Sleigh Bells were loud and bright as f**k.

It’s been a while since I’ve left a show ears ringing, legs limping and severely dehydrated. But hey – leave it to Sleigh Bells to really bring all of that out of you. This Thursday the noise-pop Brooklyn duo performed at Denver’s Gothic Theater for the first time ever. The two are finishing up their Jessica Rabbit world tour and if there’s one thing that’s certain – they haven’t tired in the least bit.

“Holy shit – I forgot what it’s like to perform in Denver and feel like I can’t breathe. But that’s okay because I’m gonna make you guys do more singing.” – Alexis Krauss of Sleigh Bells

All of the madness didn’t begin with Sleigh Bells. Anyone who arrived early enough for Flint, Michigan’s Tunde Olaniran were the lucky ones. Later in the show Sleigh Bells singer Alexis Krauss claimed Olaniran was “probably the best opener” they’ve ever toured with. Olaniran proved himself a phenomenal vocalist amidst trap and hip-hop beats. He was accompanied by two dancers and two banners that read “this is a safe space.” Dance solos, small wardrobe changes, hair-whipping and an incredibly energetic performance amped up the crowd for what was to come. I have a feeling quite a few Sleigh Bells fans went home and downloaded some Tunde Olaniran music.

Sleigh Bells, 303 Magazine, Candace Peterson, Denver Concerts, Tyler Harvey, Tunde Olaniran

Tunde Olaniran

Sleigh Bells continued the theme of banners as stage props with two that read “Keep Faith” and “Loyalty.” They hung atop some stacked Marshall amps. It was simple and quite honestly perfect. There was nothing on stage to distract the crowd from Sleigh Bells’ performance – because they really didn’t need any distractions. The lights dimmed and “Wild Thing” played over the airwaves as the crowd sang along and anticipated the upcoming performance. It didn’t take long to realize that this was going to be one hell of a night at the Gothic. The lights were bright, the bass was thundering and the crowd was raucous. Not to mention they opened with “Unlimited Dark Paths” from their most recent album Jessica Rabbit – a hardcore pop-punk track with a staggering bass.

“If you’re not already dancing then I’m not doing my job” – Krauss before “Kids”

The mosh pits and crowd-surfing weeded out the still-folk. I mean come on, who doesn’t want to mosh to “Kids?” The crowd got hot and sweaty and honestly quite rowdy – but what do you expect at a Sleigh Bells show? I’ve seen rowdier. After “Kids,” Sleigh Bells did some crowd-control with vocal-pop single “I Can Only Stand” from Jessica Rabbit. It was a pleasant break from the “in-your-face” lights and bass and an opportunity for Krauss to show off some of her range.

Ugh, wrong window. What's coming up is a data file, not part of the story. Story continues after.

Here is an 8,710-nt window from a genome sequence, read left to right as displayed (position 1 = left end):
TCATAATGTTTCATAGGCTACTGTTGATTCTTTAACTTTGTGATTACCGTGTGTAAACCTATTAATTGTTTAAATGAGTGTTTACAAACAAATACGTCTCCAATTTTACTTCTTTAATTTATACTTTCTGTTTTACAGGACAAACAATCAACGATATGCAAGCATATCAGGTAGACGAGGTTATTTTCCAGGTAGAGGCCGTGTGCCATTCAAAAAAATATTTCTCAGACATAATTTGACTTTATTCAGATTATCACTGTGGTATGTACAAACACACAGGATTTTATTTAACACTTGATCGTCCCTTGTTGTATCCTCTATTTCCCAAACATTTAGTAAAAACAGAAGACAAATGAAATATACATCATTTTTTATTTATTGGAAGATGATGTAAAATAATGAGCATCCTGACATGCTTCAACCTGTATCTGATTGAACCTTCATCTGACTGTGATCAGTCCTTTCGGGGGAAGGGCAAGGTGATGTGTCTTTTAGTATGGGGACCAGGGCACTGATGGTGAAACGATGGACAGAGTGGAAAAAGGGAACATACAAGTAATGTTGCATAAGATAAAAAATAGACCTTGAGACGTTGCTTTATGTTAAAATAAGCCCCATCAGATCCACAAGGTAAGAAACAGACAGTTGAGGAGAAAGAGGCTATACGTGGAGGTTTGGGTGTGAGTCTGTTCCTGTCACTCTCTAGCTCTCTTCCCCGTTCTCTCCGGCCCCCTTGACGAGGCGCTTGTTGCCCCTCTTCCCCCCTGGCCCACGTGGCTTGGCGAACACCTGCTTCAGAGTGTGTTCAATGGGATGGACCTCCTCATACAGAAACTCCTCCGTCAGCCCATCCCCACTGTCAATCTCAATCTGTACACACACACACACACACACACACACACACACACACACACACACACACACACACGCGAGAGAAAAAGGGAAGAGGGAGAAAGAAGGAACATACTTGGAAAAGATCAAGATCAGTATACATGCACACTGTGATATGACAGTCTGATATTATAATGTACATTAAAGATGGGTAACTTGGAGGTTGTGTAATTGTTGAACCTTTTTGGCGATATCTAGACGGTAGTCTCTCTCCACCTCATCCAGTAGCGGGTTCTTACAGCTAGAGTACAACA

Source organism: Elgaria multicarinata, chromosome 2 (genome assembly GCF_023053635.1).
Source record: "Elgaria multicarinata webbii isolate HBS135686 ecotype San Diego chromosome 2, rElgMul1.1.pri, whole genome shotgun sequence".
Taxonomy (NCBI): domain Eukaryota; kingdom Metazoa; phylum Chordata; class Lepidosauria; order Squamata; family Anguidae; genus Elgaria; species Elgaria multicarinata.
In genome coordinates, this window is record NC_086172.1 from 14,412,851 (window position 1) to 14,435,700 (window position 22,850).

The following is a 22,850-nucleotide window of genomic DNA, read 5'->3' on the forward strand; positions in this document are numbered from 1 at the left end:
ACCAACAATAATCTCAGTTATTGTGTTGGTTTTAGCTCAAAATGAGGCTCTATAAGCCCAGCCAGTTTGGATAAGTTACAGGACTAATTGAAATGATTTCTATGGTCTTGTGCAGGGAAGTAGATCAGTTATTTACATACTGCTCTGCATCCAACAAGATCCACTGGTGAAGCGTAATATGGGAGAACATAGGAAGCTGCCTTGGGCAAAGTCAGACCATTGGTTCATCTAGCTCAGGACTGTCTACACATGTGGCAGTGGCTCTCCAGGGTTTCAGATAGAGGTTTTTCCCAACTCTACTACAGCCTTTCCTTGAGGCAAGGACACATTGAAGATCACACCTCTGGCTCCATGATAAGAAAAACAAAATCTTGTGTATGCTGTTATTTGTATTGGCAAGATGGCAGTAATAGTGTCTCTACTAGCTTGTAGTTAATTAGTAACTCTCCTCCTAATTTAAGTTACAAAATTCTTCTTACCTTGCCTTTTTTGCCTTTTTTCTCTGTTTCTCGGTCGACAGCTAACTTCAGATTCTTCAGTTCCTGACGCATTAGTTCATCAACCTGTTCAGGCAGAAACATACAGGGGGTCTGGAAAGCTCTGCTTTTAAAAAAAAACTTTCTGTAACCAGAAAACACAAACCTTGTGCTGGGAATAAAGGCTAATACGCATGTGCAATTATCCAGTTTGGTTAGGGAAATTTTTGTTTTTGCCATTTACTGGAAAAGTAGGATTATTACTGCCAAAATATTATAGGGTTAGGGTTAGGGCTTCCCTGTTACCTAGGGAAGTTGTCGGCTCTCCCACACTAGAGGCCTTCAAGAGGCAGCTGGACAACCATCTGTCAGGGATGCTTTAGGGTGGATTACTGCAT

Sleigh Bells, 303 Magazine, Candace Peterson, Denver Concerts, Tyler Harvey

The final song before the encore was “Crown on the Ground,” but that sure wasn’t the last we saw of Sleigh Bells. Krauss claimed her favorite part of the set was the encore (obviously unplanned…) – “Loyal For” where they brought out the opener Tunde Olaniran. After each one of Olaniran’s moments to shine, the crowd would erupt in applause – clearly proving he had resonated with the audience after his opening performance. Sleigh Bells followed with two more encores including the finale – “A/B Machines.”

Sleigh Bells gave the Gothic a performance that never let up – roaring, bright and quite honestly intense. They encouraged us to let loose and step out of our comfort zone through their music and dedicated stage presence. It’s not often you leave a show completely satisfied with the headliner, let alone both the opener and the headliner. My one and only complaint was that they didn’t play “Rill Rill.” I know, I’m that person that’s upset they didn’t play their number one song. But who doesn’t want to reminiscence on all of those golden times you chanted the lyrics with your friends. Have a heart, have a heart, have a heart. 16 six six six like the Pentagon. 

All photography by Candace Peterson. Check out our full gallery of the show here, and our interview with Alexis Krauss here

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